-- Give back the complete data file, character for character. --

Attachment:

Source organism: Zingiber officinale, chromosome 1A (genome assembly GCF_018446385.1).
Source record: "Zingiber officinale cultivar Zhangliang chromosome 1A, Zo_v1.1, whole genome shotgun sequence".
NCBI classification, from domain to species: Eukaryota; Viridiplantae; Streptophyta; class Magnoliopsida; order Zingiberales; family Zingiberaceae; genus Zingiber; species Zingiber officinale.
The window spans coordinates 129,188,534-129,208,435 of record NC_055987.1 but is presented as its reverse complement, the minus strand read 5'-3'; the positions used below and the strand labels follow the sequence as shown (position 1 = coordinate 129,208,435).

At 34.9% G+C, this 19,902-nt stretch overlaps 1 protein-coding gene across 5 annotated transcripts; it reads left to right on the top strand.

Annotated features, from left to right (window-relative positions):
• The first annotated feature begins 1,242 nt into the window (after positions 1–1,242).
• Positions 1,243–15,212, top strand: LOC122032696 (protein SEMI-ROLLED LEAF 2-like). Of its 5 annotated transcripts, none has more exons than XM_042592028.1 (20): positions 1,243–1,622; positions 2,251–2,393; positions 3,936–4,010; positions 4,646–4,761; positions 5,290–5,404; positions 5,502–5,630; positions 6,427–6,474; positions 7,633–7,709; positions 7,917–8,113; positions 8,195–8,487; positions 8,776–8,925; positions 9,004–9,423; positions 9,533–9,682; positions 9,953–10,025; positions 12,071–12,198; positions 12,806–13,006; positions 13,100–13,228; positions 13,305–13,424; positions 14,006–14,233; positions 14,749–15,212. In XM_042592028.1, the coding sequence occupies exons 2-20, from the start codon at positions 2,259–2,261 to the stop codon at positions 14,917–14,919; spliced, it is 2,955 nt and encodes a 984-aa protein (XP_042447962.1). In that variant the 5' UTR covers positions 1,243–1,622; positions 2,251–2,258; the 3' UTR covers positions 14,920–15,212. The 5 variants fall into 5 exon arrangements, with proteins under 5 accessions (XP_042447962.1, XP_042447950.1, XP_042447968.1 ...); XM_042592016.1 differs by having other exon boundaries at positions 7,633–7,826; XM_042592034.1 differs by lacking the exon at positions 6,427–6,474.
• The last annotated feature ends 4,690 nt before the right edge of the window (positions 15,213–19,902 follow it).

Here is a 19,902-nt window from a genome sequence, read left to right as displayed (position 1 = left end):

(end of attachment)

Source organism: Zingiber officinale, chromosome 1A (genome assembly GCF_018446385.1).
Source record: "Zingiber officinale cultivar Zhangliang chromosome 1A, Zo_v1.1, whole genome shotgun sequence".
NCBI classification, from domain to species: Eukaryota; Viridiplantae; Streptophyta; class Magnoliopsida; order Zingiberales; family Zingiberaceae; genus Zingiber; species Zingiber officinale.
The window spans coordinates 129,188,534-129,208,435 of record NC_055987.1 but is presented as its reverse complement, the minus strand read 5'-3'; the positions used below and the strand labels follow the sequence as shown (position 1 = coordinate 129,208,435).

At 34.9% G+C, this 19,902-nt stretch overlaps 1 protein-coding gene across 5 annotated transcripts; it reads left to right on the top strand.

Annotated features, from left to right (window-relative positions):
• The first annotated feature begins 1,242 nt into the window (after positions 1–1,242).
• Positions 1,243–15,212, top strand: LOC122032696 (protein SEMI-ROLLED LEAF 2-like). Of its 5 annotated transcripts, none has more exons than XM_042592028.1 (20): positions 1,243–1,622; positions 2,251–2,393; positions 3,936–4,010; positions 4,646–4,761; positions 5,290–5,404; positions 5,502–5,630; positions 6,427–6,474; positions 7,633–7,709; positions 7,917–8,113; positions 8,195–8,487; positions 8,776–8,925; positions 9,004–9,423; positions 9,533–9,682; positions 9,953–10,025; positions 12,071–12,198; positions 12,806–13,006; positions 13,100–13,228; positions 13,305–13,424; positions 14,006–14,233; positions 14,749–15,212. In XM_042592028.1, the coding sequence occupies exons 2-20, from the start codon at positions 2,259–2,261 to the stop codon at positions 14,917–14,919; spliced, it is 2,955 nt and encodes a 984-aa protein (XP_042447962.1). In that variant the 5' UTR covers positions 1,243–1,622; positions 2,251–2,258; the 3' UTR covers positions 14,920–15,212. The 5 variants fall into 5 exon arrangements, with proteins under 5 accessions (XP_042447962.1, XP_042447950.1, XP_042447968.1 ...); XM_042592016.1 differs by having other exon boundaries at positions 7,633–7,826; XM_042592034.1 differs by lacking the exon at positions 6,427–6,474.
• The last annotated feature ends 4,690 nt before the right edge of the window (positions 15,213–19,902 follow it).

Here is a 19,902-nt window from a genome sequence, read left to right as displayed (position 1 = left end):